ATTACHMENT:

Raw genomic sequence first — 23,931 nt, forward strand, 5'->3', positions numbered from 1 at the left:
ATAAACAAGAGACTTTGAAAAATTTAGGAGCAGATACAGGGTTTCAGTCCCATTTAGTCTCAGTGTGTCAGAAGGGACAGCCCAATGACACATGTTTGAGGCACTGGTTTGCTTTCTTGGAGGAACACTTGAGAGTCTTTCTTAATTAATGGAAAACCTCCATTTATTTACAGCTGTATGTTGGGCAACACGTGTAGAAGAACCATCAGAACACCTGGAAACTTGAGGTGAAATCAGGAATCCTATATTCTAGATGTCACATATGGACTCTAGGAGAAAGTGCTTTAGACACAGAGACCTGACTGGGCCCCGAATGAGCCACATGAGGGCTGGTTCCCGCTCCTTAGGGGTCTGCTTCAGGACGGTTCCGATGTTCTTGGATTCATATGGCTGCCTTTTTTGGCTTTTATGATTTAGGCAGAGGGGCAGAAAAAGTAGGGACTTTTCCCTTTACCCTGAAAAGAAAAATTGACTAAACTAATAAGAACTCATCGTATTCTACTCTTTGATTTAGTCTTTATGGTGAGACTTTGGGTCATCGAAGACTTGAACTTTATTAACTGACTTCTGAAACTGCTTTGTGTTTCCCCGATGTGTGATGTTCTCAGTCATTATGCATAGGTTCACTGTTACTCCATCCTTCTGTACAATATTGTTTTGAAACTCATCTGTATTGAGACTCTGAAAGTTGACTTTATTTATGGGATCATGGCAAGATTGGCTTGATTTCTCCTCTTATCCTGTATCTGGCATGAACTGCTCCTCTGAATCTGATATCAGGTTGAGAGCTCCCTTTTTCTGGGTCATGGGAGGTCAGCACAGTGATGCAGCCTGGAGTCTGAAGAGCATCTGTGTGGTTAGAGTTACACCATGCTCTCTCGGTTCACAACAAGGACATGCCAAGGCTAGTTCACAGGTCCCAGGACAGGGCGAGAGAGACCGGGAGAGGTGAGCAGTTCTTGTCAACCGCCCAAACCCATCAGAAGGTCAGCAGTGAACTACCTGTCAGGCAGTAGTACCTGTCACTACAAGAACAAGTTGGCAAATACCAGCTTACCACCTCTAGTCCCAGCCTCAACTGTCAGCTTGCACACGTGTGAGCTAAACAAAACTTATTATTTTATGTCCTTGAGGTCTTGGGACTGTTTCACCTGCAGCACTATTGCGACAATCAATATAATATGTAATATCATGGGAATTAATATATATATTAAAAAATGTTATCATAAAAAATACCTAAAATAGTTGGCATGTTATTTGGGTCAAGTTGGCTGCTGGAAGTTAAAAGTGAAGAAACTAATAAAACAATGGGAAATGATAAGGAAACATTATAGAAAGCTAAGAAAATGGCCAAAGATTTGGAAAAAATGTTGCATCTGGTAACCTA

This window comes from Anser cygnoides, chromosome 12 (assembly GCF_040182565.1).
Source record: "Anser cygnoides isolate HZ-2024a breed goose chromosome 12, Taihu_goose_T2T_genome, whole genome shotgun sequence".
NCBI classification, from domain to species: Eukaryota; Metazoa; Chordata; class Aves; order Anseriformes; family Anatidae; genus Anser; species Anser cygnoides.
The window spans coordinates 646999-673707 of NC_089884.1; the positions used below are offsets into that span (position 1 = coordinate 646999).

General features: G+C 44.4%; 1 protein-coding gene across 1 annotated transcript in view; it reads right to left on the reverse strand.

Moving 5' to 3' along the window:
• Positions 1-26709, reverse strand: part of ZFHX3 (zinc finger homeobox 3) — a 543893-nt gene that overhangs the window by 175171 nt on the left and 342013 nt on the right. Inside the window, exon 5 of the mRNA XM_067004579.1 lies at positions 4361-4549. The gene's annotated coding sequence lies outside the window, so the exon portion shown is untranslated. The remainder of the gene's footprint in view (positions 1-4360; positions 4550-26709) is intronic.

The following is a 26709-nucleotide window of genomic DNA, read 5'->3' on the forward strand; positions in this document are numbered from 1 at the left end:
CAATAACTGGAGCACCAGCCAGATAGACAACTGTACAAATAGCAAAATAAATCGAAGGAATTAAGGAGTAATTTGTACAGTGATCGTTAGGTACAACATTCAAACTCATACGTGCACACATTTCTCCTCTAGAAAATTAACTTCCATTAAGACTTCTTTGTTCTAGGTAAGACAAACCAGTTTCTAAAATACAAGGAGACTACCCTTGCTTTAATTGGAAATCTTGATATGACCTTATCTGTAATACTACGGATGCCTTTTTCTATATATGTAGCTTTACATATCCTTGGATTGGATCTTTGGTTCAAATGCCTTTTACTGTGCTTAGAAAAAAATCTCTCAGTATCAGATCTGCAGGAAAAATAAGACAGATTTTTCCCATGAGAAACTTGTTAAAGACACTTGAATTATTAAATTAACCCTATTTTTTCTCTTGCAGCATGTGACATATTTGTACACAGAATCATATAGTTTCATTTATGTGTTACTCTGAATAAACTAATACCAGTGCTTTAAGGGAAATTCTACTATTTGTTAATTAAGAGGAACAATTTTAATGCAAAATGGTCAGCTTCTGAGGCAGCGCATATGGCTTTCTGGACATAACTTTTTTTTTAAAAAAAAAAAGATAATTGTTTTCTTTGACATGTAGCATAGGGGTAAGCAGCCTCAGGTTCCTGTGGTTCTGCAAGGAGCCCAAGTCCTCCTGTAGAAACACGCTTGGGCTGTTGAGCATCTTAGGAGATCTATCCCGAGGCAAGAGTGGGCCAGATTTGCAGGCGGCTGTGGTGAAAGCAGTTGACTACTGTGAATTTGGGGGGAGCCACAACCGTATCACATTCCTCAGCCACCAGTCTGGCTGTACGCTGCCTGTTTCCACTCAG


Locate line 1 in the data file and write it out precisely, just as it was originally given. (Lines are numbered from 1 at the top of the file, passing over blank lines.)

Raw genomic sequence first — 23,931 nt, forward strand, 5'->3', positions numbered from 1 at the left: